Humans often think of having a treatment if they are stressed and indeed it is one of the most useful applications of essential oils, usually linked into massage. Your therapist may also give an essential oil blend to take home to continue the therapeutic effect in the bath or shower. My experiences in using essential oils with horses as a way of helping them cope with stress problems, which are often the cause of stereotypic behaviour, are equally positive with some very interesting results being obtained in what I call the "emotional zone". The effect on their minds is fascinating, even more so than humans, as the horse still has instant access to the instinctive brain that we humans have evolved beyond! In fact, due to the instinctive brain a horse will actually 'choose' his own treatment in the same way as in the wild he would choose which herbage would be good for his health.
Physiologically, although I massage horses all over, the diluted oils are not applied all over the body as with a human. When a massage is complete and there are specific spasms or an inflammation, either a single oil or a blend of oils is applied to the area once the horse has "approved" the blend. Usually, for equine treatment, a water-based gel is used as the carrier, or even better an aloe vera based gel, rather than the normal carrier oil used for humans. Absorption into the bloodstream is just as effective but gel doesn't clog the horse's coat. These oils are chosen from my professional knowledge of their active chemical constituents and proven effects on the body. Twelve important groups of chemical constituents have been isolated, and essential oils whose main components belong in the same group will give similar effects, so it is just a matter of knowledge and experience in choosing the most appropriate oil in that instance.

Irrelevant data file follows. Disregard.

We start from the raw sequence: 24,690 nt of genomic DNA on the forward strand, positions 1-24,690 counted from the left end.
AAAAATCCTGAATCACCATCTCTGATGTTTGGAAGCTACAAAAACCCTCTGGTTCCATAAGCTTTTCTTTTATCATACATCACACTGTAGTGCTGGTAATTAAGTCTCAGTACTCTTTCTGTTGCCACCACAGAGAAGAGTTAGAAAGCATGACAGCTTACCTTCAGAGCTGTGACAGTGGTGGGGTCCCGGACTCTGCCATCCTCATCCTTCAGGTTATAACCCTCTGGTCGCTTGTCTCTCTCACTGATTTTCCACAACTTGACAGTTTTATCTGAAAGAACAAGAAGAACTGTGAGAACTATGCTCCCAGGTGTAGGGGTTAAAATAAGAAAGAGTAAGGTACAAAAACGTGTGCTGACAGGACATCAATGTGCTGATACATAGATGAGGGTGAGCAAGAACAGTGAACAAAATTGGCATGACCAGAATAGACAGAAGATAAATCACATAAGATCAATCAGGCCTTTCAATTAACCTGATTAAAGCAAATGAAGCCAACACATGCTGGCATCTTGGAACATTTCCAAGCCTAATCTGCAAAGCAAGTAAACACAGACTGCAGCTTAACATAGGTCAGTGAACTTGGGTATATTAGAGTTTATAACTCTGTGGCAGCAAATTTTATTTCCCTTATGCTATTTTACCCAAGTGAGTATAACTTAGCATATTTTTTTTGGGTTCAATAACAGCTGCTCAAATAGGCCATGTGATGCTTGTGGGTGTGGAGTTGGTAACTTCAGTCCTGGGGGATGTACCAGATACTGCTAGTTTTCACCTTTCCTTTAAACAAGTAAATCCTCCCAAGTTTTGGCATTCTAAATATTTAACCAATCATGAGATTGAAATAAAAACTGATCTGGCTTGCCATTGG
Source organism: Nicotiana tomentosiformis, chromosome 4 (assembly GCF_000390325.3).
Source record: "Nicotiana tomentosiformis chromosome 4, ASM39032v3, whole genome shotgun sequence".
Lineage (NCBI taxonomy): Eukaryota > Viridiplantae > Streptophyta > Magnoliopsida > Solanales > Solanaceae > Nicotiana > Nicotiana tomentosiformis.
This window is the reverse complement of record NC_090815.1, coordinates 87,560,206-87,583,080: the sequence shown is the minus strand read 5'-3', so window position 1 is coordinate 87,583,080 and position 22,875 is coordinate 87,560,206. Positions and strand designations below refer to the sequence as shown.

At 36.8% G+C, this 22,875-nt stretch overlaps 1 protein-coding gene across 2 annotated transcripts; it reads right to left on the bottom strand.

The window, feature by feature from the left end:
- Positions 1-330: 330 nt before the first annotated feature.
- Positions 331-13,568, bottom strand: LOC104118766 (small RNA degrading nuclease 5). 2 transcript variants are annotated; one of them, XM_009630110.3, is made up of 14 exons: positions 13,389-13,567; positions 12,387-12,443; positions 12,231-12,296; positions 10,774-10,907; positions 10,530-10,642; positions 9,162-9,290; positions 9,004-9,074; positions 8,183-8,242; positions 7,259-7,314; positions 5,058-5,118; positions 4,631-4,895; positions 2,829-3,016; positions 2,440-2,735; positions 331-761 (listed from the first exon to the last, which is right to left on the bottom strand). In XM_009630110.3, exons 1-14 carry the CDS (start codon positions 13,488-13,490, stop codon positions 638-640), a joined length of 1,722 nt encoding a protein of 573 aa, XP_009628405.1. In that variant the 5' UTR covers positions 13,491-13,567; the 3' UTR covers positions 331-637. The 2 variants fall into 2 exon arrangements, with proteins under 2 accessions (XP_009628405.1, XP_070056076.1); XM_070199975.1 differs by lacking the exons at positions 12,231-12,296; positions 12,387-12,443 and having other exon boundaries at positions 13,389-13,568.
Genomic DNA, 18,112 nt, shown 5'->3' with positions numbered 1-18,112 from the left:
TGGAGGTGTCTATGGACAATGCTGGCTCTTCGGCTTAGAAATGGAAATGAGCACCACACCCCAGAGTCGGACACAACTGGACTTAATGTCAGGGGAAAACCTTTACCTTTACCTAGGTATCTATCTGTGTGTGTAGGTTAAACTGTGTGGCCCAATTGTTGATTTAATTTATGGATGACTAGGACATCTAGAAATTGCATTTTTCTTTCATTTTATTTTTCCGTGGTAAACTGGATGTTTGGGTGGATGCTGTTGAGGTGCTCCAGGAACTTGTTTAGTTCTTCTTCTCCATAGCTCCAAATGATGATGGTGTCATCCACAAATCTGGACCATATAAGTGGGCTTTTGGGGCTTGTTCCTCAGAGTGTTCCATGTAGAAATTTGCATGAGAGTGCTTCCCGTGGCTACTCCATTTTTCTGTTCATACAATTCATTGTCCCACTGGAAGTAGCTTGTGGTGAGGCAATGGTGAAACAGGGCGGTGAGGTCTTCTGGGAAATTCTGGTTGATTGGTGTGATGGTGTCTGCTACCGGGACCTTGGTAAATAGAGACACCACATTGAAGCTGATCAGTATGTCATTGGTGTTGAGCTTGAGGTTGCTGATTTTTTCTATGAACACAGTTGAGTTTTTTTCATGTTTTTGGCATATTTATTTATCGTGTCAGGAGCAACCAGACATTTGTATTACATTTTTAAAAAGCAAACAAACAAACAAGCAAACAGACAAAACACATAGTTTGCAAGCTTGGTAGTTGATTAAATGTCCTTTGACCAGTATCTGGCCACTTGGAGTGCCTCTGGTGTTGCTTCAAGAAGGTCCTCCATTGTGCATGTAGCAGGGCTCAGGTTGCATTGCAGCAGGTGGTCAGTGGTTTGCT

However, if you wish to use essential oils with your horse you don't need to complete an aromatherapy diploma to do so, as he will guide you to what he needs. All you need are to know some basic safety rules on dilution rates, have a good working knowledge of your horse, be observant and use a lot of common sense. A very important point to note is that the oils that are hormonally balancing should never be offered to pregnant or lactating mares. There are several others that could cause abortion so I would not offer any but the gentlest oils such as lavender or mandarin during pregnancy and not even those in the first part of the pregnancy. I feel that if you want to play oils with your horse that it is safer to wait until after weaning.
Occasionally a horse may get a skin reaction to an essential oil - stop using it immediately as it may cause a toxicity problem with that horse. Also some oils are phototoxic. If you have offered bergamot or any of the citrus or bud oils to your horse, ensure that he isn't allowed out into strong sunshine for at least 12 hours.
Finally, you should never force a horse to sniff an oil nor should you apply an essential oil unless the horse shows that he is interested in it - that would be like you being forced to wear that perfume that gives you the headache - it could actually cause imbalances in his body.
Good quality essential oils are expensive to purchase, but have the greatest therapeutic value. Once you have discovered what your horse responds to, you dilute the oils in a cold pressed vegetable oil. A 12ml dark glass bottle filled to the shoulder with sweet almond carrier oil or similar can then have 12 single drops of the chosen oil added to it. You may then use this diluted form to confirm his treatment choice and application area without further dilution. It may not seem like much but the horse's olfactory system is so efficient it will work and should even be sufficient to complete a course of treatment, as you need to apply so little. Label it clearly and keep in a cool, dark place. This ensures that your bottles of oils do not become contaminated and spoilt.
So before I give a list of essential oils I have found to be useful I had better give clear directions for testing. Take each bottle of oil individually and offer to the horse. Do not place the bottle right up to his nose, but place the open bottle in front of his nose and waft it back and forth three or four times and then hold it central to his nostrils.
If he is not interested in the essential oil you have offered he may show no response or he may even turn his head away.